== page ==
By Dave Edwards
Development of a Linux distribution consists of three parts: the
updating of existing packages, the addition of new packages and
integration of those packages through tools and configuration. Every
major distribution updates its packages with each release, so the
novelty with a new version is its new packages and how well they are
integrated into the whole. RedHat has not added anything startlingly new to
RedHat 8.0 but it has made a greater effort on integration.
Integration, however, implies difficult choices. It means deprecating
redundant functionality and building a greater dependency set. The
danger with integration is that it becomes more difficult to introduce
radically new software: it must be tailored to the RedHat environment -
that takes more time. It also takes much more effort to maintain the
release. Users now expect a consistent look and feel - you can't go back
to weakly coupled applications. All this makes it inevitable that RedHat
will drop KDE.
At the moment RedHat have configured GNOME and KDE to have a similar
look and feel, but under the bonnet they are radically different APIs
and they probably will remain so. This means that application developers
for Linux have a difficult decision - do we build our application with
KDE, GNOME or bundle the libraries. For example, OpenOffice.org bundle
their graphical libraries which means start-up times are large and
memory is wasted. It is redundant to have multiple APIs in memory at the
same time and frankly it can't continue. We believe the community should
decide what they want and the way to do that is for each distribution to
stick its neck out and plump for an API. We applaud RedHat for their
current strategy and furthermore encourage them to drop KDE. We
encourage Mandrake and SuSe to make their decisions too. Competition is
good but not when it comes to standards. That's what the market wants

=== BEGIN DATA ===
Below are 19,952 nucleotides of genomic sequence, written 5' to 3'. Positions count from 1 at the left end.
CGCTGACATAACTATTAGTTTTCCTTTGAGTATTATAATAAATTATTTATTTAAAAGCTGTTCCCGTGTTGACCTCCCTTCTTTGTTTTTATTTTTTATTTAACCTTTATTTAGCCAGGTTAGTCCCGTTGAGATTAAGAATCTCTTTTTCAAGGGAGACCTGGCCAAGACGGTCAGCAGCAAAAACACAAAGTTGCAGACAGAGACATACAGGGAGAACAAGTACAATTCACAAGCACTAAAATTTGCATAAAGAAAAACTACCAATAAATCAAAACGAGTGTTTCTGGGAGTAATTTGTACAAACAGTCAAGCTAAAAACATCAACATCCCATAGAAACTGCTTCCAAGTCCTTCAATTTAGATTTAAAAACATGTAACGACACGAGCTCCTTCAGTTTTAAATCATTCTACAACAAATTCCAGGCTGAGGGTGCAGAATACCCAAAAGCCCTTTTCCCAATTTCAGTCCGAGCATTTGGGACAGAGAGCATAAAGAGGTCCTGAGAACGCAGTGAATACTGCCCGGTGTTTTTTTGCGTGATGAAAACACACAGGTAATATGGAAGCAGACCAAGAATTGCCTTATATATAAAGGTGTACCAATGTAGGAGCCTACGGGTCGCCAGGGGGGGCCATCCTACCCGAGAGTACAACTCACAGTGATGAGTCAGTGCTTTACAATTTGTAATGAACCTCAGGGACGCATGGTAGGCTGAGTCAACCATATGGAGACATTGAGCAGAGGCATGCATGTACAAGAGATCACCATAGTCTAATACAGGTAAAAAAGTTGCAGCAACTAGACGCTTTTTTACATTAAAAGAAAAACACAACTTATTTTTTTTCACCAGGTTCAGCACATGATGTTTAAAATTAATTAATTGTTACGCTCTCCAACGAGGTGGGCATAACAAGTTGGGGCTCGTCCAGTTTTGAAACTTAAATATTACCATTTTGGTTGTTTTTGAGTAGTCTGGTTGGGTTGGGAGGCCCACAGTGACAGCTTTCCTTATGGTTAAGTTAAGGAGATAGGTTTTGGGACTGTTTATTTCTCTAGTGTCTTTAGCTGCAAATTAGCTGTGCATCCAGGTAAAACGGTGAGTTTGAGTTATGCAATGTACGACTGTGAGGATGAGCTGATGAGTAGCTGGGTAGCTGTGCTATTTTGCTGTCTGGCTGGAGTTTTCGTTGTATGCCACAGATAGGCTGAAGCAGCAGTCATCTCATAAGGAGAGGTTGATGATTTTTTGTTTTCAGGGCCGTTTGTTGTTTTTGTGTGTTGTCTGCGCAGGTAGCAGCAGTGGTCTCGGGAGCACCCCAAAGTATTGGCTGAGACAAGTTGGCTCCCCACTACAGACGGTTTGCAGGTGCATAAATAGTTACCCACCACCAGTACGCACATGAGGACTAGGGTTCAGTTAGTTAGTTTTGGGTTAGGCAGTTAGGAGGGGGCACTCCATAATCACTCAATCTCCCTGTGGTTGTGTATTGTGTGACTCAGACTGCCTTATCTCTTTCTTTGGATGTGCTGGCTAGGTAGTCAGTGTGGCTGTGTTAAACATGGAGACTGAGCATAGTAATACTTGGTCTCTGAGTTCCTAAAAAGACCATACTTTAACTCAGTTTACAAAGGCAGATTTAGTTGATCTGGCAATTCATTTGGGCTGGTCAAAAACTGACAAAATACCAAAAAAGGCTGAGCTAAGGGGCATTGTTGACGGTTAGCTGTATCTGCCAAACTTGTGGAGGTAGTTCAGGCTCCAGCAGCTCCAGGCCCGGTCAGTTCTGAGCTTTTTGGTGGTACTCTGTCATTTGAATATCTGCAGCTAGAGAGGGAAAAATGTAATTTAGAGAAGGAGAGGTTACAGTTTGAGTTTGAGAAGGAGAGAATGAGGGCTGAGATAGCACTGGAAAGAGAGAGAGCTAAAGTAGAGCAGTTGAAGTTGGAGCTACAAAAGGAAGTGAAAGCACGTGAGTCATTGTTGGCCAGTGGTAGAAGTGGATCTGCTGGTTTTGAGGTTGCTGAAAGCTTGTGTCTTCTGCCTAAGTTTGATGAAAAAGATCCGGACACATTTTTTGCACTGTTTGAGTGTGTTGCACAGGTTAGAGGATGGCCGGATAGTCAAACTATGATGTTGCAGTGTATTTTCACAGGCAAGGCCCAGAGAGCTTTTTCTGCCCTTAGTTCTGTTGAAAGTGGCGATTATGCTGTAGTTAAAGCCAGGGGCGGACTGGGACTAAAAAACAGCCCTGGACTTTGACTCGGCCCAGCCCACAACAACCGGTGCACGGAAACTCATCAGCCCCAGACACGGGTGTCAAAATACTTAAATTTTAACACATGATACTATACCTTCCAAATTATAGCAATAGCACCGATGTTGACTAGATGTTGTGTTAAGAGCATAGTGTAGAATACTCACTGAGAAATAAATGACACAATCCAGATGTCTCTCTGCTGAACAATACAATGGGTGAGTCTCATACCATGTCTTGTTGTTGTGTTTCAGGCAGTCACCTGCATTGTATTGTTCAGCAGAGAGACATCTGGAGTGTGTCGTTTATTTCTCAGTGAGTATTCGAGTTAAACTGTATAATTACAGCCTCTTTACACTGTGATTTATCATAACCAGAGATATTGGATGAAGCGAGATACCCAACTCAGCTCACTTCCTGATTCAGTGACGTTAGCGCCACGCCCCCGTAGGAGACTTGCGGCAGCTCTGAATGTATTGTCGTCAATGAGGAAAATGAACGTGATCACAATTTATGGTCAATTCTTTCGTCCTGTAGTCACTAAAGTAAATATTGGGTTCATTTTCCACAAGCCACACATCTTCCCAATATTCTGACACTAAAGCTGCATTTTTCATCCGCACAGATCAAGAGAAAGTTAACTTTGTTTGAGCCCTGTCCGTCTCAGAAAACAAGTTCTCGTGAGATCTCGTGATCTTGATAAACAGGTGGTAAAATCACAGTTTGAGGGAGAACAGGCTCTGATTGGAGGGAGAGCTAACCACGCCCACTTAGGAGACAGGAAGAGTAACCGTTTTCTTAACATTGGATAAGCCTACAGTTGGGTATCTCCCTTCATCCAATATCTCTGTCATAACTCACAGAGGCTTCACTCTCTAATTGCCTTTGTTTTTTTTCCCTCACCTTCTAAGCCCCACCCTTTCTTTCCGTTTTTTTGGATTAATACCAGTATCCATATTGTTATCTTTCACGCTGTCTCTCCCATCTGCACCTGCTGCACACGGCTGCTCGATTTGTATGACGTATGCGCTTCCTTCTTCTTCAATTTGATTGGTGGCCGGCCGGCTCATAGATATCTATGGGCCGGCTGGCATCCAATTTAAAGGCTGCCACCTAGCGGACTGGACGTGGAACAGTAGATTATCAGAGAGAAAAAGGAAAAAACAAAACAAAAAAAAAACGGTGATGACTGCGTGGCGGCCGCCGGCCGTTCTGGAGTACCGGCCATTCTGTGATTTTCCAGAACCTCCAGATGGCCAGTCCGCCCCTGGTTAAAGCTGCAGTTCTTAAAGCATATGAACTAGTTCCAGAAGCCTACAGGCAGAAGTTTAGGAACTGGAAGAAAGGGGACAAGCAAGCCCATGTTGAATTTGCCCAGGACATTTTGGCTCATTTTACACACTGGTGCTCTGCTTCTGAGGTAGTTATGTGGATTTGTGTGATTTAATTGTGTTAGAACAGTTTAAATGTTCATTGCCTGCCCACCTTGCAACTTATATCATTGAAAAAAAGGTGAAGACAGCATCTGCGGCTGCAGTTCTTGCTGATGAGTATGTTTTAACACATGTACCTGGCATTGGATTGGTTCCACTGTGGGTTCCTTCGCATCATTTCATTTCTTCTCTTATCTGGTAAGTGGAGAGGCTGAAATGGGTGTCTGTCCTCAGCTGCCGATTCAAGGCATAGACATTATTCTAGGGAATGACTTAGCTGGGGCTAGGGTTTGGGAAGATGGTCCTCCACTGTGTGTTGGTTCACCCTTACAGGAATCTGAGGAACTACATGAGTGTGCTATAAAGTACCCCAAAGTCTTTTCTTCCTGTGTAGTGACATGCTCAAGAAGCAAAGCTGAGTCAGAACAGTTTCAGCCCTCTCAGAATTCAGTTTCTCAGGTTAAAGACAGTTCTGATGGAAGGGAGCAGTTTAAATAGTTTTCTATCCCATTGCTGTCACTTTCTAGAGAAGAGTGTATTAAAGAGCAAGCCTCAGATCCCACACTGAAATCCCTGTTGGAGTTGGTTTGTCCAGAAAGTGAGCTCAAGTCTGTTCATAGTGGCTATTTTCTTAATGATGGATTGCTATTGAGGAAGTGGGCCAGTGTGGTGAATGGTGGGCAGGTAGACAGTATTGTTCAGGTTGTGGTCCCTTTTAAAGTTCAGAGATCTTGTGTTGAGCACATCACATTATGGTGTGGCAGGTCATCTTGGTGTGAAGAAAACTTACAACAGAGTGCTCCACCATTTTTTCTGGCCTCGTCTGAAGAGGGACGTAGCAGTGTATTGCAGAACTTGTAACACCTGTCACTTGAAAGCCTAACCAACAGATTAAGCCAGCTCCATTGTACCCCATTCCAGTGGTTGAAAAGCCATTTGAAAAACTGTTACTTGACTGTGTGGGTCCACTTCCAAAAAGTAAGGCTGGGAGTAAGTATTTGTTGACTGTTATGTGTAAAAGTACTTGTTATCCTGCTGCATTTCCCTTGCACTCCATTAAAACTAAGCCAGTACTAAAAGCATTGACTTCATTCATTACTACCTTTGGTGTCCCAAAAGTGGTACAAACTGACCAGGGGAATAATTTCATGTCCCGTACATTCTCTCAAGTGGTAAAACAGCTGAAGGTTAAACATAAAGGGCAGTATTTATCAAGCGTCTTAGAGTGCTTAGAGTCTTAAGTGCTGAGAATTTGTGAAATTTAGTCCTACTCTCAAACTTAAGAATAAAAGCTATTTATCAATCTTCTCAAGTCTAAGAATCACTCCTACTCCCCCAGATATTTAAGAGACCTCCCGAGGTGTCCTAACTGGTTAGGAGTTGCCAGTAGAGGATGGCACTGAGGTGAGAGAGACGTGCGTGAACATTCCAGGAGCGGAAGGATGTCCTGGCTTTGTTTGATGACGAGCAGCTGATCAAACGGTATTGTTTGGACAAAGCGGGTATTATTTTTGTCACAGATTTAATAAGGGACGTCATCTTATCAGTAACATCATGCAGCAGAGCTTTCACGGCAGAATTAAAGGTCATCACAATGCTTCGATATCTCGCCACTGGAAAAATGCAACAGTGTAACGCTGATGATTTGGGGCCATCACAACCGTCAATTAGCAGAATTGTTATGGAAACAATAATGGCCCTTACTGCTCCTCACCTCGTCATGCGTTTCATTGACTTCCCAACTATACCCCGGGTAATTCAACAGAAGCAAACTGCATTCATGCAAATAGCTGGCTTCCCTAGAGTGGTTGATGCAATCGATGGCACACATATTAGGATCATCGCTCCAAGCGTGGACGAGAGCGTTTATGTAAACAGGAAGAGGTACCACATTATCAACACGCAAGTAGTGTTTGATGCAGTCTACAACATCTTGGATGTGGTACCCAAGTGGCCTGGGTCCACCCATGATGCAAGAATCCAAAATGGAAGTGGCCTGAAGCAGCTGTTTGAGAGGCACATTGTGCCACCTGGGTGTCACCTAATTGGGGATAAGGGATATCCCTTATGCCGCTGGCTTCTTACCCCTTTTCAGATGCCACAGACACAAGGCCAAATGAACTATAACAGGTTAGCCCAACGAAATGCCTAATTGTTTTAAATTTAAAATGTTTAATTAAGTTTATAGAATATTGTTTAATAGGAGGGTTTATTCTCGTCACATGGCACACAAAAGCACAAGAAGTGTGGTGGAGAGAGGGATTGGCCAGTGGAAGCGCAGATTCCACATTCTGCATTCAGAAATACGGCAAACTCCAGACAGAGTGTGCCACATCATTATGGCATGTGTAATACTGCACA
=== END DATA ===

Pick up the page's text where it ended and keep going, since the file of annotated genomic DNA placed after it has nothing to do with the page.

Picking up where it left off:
and Microsoft have proved it.
This release of Linux is aimed clearly at the corporate sector.
Business people generally use Computers to add value to their business.
A major factor for any IT decision at any company is support - can we
support this thing. RedHat 8.0 is an operating system which can
realistically be supported because it decreases repeated
functionality. If you throw in a complete Office suite like
OpenOffice.org then RedHat 8.0 is a possibility on the Corporate desktop
because that's the dominant desktop application.
But once you have a standardised API do we really want a development
environment based on C ? Microsoft are ahead of the game here - .net is
their solution, Java is Sun's. If Sun were wise they might consider
integrating Java into Linux i.e. persuade RedHat to install it by default.
A built-in Java run-time in Linux looks an attractive proposition.
Tailor the development environment, make Linux the standard JVM platform
and much of the .net hype disappears. There's no need for C# if you have
Java because C# is Java. Microsoft developed C# to kill Java and Linux
may provide a way out for Sun. At the same type it would give Linux a
modern OO language to build GUI applications and the tools to build them
So where does that leave the home user - less choice ? Not really. We
don't believe the operating system should provide the alternatives - that's
for other to try out and maybe if it works well it should go into the
mainstream release. So at the moment RedHat RPMs are fairly thin on the
ground - goto freshrpms.net to find new ones. KDE is an excellent desktop
environment and if you want to install it then do so.
We had a few minor gripes with our RedHat installs. PostGres is now
the default database while MySQL is an option. No doubt this will
please the relational purists, but sadly not us, since our systems depend on
it. Still it is a simple matter to select it and as a server based program
should always run pretty well on any desktop system. At first though
we were unable to connect externally to MySQL. This may be a change
in the release of MySQL RedHat bundle - the solution was to specify the external
hostnames in the /etc/hosts file. We'll let you know if we find a better solution.
PHP was also a cause of problems for us in RedHat 8.0. PHP no longer accepts
<? tags by default and any code that makes use of them isn't called or
defined - this can be pretty tricky to track down in a large PHP site like LinuxLinks.
The solution is to use <?PHP tags instead.